Personal Devotions

Personal devotion for the modern Hellenismos devotee is, well, personal. There is no single system of routine practices one must follow daily. And fellow Hellenists are not known to pester one another about whether everyone has offered libations to Zeus this morning. In fact, some have been known to remind one another on occasion not to pray too much. And yet many start their day by blowing a kiss to the sun, pouring a libation to a patron deity, or even following a routine based on a devotional calendar used in ancient Athens. Some ancient writers such as Hesiod left us writings about traditional ways of showing piety. And the modern Hellenist can find nuggets of wisdom that manage to cross cultural borders to hold some relevance today.

One bit of advice recently noted was to Pray as you can, not as you can't. This is definitely good advice, and an acknowledement of the fact that circumstances vary widely for different people and even at different times for the same person. The Olympians are much more interested in hospitality and community than in compulsive, dogmatic adherence to routine.

Newcomers to Hellenismos often ask about the particulars of how to set up a shrine or altar, what to do with libations and food offerings after they have been offered, and other practical issues. And they tend to receive warm, friendly responses from the community, reflecting a relaxed attitude. Shrines and altars tend to be simple and can be temporary or permanent. The gods will tend not to be offended by how you handle your offerings as long as they are handled with respect. And personal circumstance is considered relevant in making decisions about how to go about things.

Some of us have fairly conservative views and sentiments about such issues, and there is some wisdom in considering what value the conservative approach may have for your own life. But moderation tends to be more important than tradition at the expense of a sane lifestyle. If you are a huge fan of Cherry Coke, it may make sense to offer a sip of Cherry Coke as a libation. But if you leave a dish of sugary liquid out in the sun for a few hours, you may attract yellowjackets or other insects. So use your best judgment, pay attention to how things work out, and adapt for next time. When in doubt, ask for advice.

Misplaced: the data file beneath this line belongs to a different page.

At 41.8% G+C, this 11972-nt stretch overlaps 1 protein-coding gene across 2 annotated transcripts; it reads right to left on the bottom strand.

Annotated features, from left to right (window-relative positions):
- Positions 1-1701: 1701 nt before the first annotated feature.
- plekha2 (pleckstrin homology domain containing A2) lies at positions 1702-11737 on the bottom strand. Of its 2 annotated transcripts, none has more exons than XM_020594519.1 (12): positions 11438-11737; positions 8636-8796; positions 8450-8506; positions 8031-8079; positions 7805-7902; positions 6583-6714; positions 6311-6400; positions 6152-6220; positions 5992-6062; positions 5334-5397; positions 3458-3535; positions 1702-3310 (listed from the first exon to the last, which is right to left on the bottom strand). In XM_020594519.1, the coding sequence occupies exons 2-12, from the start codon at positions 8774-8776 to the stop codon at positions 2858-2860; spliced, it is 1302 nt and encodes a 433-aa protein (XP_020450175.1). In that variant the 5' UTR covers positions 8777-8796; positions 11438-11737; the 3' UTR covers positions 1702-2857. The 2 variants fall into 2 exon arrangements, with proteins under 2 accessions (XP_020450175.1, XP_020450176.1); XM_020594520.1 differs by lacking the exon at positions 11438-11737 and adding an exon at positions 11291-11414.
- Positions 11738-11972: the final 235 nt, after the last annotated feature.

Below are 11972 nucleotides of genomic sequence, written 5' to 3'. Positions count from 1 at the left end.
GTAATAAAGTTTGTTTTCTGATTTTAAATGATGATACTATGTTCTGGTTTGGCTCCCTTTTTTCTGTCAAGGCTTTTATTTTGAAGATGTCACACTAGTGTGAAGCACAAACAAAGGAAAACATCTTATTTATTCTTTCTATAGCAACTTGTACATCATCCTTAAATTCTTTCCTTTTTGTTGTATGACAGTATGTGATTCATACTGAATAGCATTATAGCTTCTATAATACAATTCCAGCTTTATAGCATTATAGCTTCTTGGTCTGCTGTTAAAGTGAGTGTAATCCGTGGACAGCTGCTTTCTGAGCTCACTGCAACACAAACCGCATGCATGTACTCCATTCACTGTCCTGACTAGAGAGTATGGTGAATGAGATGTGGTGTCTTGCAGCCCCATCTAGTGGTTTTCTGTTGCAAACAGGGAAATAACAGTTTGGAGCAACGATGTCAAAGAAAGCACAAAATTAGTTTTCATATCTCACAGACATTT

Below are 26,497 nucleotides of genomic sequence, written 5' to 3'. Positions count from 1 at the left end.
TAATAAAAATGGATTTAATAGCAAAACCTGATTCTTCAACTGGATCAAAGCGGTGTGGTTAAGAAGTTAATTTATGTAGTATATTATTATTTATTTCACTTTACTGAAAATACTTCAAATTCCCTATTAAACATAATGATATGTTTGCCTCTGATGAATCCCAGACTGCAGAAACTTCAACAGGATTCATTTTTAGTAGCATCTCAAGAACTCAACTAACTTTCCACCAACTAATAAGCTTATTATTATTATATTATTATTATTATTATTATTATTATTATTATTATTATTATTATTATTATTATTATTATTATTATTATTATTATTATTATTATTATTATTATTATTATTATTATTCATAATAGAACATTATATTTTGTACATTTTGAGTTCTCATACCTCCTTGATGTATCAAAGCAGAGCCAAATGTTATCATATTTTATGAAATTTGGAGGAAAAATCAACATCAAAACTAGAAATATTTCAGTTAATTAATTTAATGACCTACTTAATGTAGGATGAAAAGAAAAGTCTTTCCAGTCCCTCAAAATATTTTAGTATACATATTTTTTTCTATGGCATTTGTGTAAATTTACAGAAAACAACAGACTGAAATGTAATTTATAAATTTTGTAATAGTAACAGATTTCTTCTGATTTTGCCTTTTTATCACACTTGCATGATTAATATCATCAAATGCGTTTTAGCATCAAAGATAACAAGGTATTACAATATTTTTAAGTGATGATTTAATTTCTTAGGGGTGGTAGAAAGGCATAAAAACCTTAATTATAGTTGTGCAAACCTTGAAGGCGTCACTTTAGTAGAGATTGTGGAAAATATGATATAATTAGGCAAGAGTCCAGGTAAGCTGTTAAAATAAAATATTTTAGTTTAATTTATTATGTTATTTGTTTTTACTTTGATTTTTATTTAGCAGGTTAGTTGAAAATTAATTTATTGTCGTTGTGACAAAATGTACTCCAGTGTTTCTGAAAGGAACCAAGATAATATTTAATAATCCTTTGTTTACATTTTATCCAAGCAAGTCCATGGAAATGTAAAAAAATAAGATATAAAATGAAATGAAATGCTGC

If you want to follow a routine for devotions that includes either a traditional or just generally well-rounded collection of deities, you can go about this in a few different ways. Many people follow (with or without personal modifications) the ancient Athenian calendar for devotions, most popularly described at Hellenic Month Established Per Athens. This calendar takes some getting used to, so don't panic. It is based on an old way of keeping time that is both solar and lunar, with days starting at sundown. Newcomers generally need a little help with unfamiliar terms and concepts when dealing with this calendar. Asking and searching around on the web should prove helpful, as is the (hard to find) book Old Stones, New Temples.

But you can also make a list of deities and spirits that you personally want to make devotions to without depending on such a calendar. Your list could be long or short, and you can be somewhat arbitrary about how to plan things out. Remember to adapt if you find that your plan doesn't work for you or you just lose interest. You might say that on the 13th day of each regular month you will offer a sip of wine to Dionysos, or that each Saturday morning you will light a candle for Agathos Daimon, or that you will meditate on the New Moon. It's up to you for the most part, but you will likely find some value in maintaining at least a few traditions common to modern Hellenists.

If you did nothing but make a list (if perhaps a shorter one) of some deities and spirits that appeal to you, and made a small offering to the next one down on your list every two or three days, you would very likely find this to be a fulfilling devotional life.